When a faculty member receives a three-year renewal, the next full evaluation will be that for tenure consideration.  Under exceptional circumstances, a faculty member may be renewed for one or two years, if the Dean/Director believes that an additional evaluation prior to consideration for tenure will benefit the faculty member.  Following the procedures outlined in the Faculty Handbook Section 2.8.2, A faculty member who is renewed for less than three years will be evaluated for subsequent renewal during the final year of his/her current appointment.  The time frame outlined above in the Faculty Handbook Section 2.8.3 will apply, using the final year of the renewed appointment rather than the third year of the initial appointment, until the faculty member reaches his/her sixth year.  In the event of non-renewal at any stage of this process, the faculty member will receive a terminal, one-year appointment following the decision for non-renewal assuming that an appropriate and timely portfolio of supporting materials has been submitted.


A faculty member in the sixth year of service will be notified in writing on or before July 1 by the President of a decision not to recommend for tenure, as described in the Faculty Handbook section 2.8.3(d).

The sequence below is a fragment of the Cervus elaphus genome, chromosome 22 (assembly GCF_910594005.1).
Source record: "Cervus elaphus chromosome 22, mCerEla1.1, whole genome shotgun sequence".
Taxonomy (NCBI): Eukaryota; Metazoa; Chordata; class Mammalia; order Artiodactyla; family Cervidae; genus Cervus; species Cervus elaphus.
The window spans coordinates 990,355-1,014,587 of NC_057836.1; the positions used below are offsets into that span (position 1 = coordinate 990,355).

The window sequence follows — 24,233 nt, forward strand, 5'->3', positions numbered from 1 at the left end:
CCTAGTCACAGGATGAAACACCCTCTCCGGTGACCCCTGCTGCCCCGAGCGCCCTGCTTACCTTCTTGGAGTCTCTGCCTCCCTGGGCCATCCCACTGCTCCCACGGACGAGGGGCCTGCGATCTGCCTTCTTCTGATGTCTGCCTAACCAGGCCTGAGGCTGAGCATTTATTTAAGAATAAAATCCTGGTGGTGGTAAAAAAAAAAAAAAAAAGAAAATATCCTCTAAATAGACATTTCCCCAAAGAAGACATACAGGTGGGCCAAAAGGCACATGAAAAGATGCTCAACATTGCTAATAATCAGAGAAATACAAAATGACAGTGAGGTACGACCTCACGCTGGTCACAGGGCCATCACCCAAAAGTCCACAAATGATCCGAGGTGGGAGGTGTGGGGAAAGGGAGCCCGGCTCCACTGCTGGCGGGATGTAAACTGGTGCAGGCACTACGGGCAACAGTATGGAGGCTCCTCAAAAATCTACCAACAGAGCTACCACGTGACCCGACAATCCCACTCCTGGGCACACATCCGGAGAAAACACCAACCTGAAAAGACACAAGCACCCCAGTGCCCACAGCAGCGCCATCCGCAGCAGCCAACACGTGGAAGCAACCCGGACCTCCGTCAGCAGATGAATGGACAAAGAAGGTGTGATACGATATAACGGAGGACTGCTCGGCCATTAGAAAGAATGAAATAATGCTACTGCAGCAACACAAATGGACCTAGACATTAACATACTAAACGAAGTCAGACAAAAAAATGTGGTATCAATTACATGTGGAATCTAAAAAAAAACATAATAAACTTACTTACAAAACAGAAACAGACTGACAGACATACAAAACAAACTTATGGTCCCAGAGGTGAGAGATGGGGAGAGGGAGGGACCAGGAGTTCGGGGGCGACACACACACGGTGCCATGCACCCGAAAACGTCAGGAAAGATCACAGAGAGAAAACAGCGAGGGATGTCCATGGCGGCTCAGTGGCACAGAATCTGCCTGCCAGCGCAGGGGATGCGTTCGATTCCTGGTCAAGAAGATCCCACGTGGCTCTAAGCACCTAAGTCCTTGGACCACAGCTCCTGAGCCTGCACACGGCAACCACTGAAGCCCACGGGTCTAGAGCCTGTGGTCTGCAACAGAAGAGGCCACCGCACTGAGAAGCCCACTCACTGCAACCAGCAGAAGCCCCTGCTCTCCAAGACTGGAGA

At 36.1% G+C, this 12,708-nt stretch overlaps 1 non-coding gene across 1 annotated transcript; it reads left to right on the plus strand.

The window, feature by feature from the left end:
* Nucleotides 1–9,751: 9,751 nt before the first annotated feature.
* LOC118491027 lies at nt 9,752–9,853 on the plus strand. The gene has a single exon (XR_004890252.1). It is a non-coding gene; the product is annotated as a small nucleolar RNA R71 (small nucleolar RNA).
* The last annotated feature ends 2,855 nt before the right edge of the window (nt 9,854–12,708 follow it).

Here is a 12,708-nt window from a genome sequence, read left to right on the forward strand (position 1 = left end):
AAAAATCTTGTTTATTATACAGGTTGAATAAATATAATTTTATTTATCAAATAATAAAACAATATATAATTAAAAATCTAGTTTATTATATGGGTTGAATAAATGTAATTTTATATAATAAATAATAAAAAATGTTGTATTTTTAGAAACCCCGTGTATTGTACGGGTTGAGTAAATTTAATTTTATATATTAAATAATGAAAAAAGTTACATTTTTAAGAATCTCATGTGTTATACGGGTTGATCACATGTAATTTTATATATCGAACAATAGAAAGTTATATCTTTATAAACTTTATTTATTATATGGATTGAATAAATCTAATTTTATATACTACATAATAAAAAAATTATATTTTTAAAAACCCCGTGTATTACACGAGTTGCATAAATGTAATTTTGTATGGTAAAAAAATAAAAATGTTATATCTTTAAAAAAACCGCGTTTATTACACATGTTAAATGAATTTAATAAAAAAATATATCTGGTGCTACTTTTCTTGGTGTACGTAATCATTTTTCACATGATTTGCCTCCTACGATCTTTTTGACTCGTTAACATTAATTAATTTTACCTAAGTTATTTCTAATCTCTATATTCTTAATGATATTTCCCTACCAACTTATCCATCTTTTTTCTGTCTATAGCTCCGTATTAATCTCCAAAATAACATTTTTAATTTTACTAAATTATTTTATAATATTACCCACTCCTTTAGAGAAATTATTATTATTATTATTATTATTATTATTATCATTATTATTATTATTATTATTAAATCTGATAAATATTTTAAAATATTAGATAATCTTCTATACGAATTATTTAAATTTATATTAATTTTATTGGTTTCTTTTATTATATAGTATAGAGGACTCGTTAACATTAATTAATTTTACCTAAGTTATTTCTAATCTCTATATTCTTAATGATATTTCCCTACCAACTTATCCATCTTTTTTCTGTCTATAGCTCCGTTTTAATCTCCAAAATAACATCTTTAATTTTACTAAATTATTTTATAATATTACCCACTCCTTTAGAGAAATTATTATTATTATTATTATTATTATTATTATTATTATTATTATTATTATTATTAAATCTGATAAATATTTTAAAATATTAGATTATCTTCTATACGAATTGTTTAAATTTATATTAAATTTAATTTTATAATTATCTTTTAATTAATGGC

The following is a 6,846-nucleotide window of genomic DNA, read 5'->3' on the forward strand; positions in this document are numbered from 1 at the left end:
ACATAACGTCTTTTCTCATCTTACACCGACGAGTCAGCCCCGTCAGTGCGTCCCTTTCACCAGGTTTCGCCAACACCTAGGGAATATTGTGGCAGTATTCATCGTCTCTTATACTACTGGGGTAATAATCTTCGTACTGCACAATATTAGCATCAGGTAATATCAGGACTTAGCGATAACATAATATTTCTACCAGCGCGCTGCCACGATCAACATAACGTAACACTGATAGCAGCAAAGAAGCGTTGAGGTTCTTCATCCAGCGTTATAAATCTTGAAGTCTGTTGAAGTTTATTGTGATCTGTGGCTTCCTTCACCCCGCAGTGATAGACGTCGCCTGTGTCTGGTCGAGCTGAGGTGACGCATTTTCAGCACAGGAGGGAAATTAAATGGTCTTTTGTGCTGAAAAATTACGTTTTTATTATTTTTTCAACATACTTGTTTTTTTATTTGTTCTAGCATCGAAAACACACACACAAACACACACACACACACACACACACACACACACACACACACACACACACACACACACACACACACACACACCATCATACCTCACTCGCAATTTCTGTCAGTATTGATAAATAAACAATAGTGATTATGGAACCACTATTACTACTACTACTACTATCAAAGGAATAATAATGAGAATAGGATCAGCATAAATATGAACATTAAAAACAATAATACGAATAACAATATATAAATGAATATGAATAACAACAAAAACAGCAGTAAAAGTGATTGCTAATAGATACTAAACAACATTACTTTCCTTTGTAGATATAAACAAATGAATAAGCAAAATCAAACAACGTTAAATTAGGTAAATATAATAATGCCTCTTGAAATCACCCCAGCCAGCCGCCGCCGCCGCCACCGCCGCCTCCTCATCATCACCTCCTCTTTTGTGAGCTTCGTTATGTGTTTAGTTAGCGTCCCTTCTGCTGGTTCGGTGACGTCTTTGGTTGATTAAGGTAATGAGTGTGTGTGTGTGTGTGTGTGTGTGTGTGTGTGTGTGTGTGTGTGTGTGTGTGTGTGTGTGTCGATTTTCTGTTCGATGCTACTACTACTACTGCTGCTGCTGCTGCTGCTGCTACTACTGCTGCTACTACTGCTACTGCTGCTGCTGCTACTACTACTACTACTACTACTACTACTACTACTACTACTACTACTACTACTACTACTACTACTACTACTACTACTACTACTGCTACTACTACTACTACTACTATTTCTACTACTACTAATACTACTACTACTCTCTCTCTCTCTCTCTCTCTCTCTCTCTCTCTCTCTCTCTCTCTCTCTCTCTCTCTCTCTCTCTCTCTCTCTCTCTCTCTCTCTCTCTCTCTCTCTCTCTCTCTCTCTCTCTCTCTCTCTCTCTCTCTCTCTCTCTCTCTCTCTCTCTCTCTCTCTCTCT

If a faculty member is not renewed (reappointed), the appeal procedure outlined in the Faculty Handbook Section 2.9 may be used.


*The terms “reappointment” and “renewal” are used interchangeably throughout the Faculty Handbook.


·        One-year terminal appointment  – faculty member denied tenure no longer on tenure-track; to maintain consistency in teaching load.

·        Provost Office prefers usage of “reappointment” for tenure-track faculty and “renewal” for term faculty.


.2.2.9 Administrators Holding Faculty Rank – 2008 Revision to Text in Administrative Faculty Handbook:

C. Faculty Rank

Each person appointed to an administrative/professional faculty position is assigned an academic rank. Initial appointment will normally be at the rank of Instructor. Individuals holding a terminal degree may be appointed at the rank of Assistant Professor. An academic unit and the Provost must confer academic rank beyond Assistant Professor. As exceptions, certain senior administrative positions will be assigned the rank of Associate Professor in keeping with the executive status of their position. Assignment of rank must be in accordance with The Commonwealth of Virginia’s Consolidated Salary Authorization for Faculty Positions in Institutions of Higher Education, 20012002.  (The assignment of rank to administrative/professional faculty does not confer, nor does time assigned to administrative/professional duties contribute to, tenure.)